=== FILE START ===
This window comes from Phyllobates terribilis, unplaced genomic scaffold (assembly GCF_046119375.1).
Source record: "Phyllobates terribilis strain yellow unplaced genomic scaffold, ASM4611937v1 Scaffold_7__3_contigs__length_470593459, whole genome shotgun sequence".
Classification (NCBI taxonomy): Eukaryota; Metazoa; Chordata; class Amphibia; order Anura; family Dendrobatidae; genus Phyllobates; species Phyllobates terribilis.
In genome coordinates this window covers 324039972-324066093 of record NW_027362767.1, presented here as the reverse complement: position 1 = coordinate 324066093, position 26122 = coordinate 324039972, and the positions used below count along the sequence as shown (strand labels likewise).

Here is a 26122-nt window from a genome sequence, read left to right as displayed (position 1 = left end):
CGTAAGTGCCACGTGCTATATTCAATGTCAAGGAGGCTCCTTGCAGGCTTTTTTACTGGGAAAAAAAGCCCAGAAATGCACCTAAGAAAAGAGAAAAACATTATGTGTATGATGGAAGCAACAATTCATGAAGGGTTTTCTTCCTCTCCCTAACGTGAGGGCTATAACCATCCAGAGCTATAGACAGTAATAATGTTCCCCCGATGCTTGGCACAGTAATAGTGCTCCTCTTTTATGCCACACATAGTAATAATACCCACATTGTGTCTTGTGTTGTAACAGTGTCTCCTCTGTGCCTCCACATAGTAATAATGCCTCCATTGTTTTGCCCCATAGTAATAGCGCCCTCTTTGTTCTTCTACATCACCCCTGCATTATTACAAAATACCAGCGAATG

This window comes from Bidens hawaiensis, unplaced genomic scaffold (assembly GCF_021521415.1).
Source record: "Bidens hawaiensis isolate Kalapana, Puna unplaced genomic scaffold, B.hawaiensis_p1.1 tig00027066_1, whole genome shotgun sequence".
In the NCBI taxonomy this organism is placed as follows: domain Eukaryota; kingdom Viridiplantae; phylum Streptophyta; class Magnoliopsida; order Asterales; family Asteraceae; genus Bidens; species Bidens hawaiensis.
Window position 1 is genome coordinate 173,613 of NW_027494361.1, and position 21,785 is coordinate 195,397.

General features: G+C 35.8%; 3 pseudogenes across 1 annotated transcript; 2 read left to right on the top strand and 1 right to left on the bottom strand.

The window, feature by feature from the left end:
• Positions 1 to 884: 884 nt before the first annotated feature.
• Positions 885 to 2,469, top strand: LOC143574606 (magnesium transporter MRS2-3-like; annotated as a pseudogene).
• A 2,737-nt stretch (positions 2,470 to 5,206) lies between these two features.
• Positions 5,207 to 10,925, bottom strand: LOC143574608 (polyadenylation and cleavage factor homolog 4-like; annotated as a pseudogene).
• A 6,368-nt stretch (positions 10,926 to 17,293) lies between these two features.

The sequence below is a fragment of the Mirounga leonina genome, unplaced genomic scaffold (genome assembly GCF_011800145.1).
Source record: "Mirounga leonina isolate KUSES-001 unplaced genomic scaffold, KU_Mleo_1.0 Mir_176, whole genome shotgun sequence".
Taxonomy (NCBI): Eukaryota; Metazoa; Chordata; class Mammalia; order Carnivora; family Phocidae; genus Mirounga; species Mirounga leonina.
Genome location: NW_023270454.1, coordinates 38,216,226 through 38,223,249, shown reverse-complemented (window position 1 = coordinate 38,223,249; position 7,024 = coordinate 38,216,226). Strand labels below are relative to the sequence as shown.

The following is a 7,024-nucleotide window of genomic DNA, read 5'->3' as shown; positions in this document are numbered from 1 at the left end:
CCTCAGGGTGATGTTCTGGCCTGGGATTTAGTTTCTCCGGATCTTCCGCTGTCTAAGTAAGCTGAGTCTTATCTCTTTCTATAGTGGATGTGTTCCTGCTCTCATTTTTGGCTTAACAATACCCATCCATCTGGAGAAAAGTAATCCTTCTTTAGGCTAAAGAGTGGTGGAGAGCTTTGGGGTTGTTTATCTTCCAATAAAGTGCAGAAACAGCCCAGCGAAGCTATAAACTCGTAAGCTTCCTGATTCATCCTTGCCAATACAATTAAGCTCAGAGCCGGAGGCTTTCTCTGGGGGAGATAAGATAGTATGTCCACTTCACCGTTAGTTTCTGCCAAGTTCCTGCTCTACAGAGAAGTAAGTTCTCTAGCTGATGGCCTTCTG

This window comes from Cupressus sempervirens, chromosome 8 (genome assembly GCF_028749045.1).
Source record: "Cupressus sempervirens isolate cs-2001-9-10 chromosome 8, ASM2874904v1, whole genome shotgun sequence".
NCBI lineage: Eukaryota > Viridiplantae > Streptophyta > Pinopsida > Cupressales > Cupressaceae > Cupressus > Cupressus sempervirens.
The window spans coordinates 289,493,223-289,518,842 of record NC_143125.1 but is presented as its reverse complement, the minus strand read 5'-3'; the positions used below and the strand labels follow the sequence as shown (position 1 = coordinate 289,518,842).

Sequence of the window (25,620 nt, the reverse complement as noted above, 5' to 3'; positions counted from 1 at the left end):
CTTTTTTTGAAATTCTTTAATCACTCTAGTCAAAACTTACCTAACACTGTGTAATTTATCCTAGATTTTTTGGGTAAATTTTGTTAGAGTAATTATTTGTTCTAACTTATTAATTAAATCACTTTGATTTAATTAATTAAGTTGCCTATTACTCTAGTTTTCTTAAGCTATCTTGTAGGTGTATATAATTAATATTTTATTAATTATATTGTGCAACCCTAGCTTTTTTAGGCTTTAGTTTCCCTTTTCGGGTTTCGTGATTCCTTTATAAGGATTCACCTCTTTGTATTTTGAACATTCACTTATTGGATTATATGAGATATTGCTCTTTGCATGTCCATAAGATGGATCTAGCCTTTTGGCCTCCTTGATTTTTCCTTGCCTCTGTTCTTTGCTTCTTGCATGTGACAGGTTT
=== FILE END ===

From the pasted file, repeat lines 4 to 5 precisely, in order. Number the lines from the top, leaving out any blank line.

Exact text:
In genome coordinates this window covers 324039972-324066093 of record NW_027362767.1, presented here as the reverse complement: position 1 = coordinate 324066093, position 26122 = coordinate 324039972, and the positions used below count along the sequence as shown (strand labels likewise).

Here is a 26122-nt window from a genome sequence, read left to right as displayed (position 1 = left end):